Working…
ClinicalTrials.gov
ClinicalTrials.gov Menu

OT-Led Interdisciplinary Diabetes Self-Management Prgm

The safety and scientific validity of this study is the responsibility of the study sponsor and investigators. Listing a study does not mean it has been evaluated by the U.S. Federal Government. Read our disclaimer for details.
 
ClinicalTrials.gov Identifier: NCT03821662
Recruitment Status : Completed
First Posted : January 30, 2019
Last Update Posted : June 9, 2020
Sponsor:
Collaborator:
Hand Therapy Partners
Information provided by (Responsible Party):
Arizona State University

Tracking Information
First Submitted Date  ICMJE January 24, 2019
First Posted Date  ICMJE January 30, 2019
Last Update Posted Date June 9, 2020
Actual Study Start Date  ICMJE April 11, 2019
Actual Primary Completion Date July 30, 2019   (Final data collection date for primary outcome measure)
Current Primary Outcome Measures  ICMJE
 (submitted: January 28, 2019)
Change from Baseline Glycated hemoglobin (HbA1C) [ Time Frame: Baseline & 6 months. ]
Measure of blood glucose concentration over approximately the previous 12 weeks.
Original Primary Outcome Measures  ICMJE Same as current
Change History
Current Secondary Outcome Measures  ICMJE
 (submitted: January 28, 2019)
  • Canadian Occupational Therapy Measure (COPM) [ Time Frame: Baseline & 6 months. ]
    The Canadian Occupational Performance Measure is an evidence-based outcome measure designed to capture a client's self-perception of performance in everyday living, over time. Areas of everyday living explored during the interview include self-care, productivity or leisure. The client is asked to rate the importance of each of the occupations to his/her life using a 10-point rating scale. Once the top five most important occupations are identified, the client is asked to use a 10 point scale to rate their own level of performance and satisfaction with performance for each of the five identified problems. The therapist calculates an average COPM performance score and satisfaction score. These typically range between 1 and 10, where 1 indicates poor performance and low satisfaction, respectively, while 10 indicates very good performance and high satisfaction.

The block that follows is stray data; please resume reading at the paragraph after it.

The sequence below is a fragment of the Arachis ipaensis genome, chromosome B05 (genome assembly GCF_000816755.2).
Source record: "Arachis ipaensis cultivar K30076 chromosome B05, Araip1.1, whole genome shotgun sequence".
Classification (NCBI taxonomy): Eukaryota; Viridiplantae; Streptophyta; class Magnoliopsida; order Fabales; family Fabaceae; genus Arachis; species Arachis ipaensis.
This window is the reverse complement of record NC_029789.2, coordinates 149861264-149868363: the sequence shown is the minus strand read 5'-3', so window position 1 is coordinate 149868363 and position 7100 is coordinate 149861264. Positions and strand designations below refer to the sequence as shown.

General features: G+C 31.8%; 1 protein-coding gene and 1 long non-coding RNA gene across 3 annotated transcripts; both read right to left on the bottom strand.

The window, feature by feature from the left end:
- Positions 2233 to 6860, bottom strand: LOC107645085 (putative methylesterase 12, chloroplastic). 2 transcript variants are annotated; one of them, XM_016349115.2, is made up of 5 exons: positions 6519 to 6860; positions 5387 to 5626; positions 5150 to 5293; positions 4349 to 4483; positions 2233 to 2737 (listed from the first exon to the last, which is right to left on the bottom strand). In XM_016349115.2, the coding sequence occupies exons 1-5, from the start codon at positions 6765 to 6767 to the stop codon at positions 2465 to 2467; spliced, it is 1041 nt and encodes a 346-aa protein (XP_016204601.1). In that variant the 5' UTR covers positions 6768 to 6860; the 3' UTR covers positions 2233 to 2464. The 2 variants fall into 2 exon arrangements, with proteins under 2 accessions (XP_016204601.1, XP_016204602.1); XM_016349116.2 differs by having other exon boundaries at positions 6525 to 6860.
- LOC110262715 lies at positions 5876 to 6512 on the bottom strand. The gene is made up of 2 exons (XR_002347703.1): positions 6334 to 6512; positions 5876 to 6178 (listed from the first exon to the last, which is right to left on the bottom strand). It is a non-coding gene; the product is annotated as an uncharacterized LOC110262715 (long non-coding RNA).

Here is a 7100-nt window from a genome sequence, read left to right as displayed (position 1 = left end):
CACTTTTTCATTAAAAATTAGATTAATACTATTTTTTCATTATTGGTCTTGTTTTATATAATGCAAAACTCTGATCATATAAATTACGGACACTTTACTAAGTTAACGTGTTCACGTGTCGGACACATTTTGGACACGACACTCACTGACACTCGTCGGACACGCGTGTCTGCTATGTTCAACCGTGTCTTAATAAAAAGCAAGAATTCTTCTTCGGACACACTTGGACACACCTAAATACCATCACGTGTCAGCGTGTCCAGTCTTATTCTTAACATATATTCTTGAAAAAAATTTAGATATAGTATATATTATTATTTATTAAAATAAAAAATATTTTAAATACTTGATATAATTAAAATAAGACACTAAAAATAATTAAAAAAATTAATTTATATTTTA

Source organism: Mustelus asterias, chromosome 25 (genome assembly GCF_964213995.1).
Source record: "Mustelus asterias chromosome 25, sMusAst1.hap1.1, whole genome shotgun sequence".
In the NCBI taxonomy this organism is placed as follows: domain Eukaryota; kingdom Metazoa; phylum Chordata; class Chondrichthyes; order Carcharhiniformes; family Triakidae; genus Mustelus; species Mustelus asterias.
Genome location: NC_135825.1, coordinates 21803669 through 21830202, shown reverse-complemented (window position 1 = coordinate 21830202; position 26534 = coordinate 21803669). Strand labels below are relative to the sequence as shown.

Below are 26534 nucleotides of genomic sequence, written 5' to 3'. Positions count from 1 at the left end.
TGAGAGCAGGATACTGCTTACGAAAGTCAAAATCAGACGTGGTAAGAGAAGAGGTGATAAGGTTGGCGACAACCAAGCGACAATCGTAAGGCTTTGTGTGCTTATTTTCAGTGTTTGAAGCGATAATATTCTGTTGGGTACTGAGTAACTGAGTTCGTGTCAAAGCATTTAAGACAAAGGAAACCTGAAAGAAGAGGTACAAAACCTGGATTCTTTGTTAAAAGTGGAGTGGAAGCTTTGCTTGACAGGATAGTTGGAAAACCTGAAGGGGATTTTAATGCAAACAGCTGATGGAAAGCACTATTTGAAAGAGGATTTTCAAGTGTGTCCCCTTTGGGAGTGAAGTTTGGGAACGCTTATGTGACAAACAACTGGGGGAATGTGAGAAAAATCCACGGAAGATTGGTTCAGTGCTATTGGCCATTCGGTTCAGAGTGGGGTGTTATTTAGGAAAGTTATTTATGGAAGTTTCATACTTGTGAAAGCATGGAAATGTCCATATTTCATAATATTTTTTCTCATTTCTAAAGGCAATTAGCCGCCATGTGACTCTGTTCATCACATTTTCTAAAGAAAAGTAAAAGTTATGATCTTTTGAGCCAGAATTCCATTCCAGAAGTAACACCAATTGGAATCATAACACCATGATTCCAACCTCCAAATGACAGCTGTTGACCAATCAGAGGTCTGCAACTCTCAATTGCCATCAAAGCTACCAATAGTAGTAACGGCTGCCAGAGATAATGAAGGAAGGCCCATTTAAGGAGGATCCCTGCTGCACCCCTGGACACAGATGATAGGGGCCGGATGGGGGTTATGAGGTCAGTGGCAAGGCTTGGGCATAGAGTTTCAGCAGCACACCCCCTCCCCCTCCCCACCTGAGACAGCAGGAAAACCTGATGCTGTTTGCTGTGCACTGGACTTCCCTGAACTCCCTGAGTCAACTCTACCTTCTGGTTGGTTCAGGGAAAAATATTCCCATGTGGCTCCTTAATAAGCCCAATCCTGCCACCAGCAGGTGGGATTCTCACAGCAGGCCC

• Change from Baseline Patient-Reported Outcomes Measurement Information SystemⓇ (PROMIS) 29 [ Time Frame: Baseline & 6 months. ]
    29-item quality of life survey of self-reported physical, mental and social health and wellbeing. The seven 4-item subscales are comprised of 5-point Likert Scale questions. The subscales can be administered together or individually. There is also one 11-point rating scale for pain intensity. The total raw score is the sum the values of the response to each question. For the 4-item subscales the range of raw scores is 4-20. T-scores can be calculated by the PROMIScore computer program with our without missing responses.
  • Change from Baseline Diabetes Empowerment Scale (DES-SF) [ Time Frame: Baseline & 6 months. ]
    8-item measure of the psychosocial self-efficacy of people with diabetes. An item checked "strongly agree" receives 5 points; "agree" - 4 points; "neutral" - 3 points; "disagree" - 2 points; and "strongly disagree" receives 1 point. The numerical values for a set of items in a particular subscale (for example: items 5-14 in the "Goal Setting" subscale) are added and the total is divided by the number of items (in this case 10) in the subscale. The resulting value is the score for that subscale. An overall score for the DES can be calculated by adding all of the item scores and dividing by 28.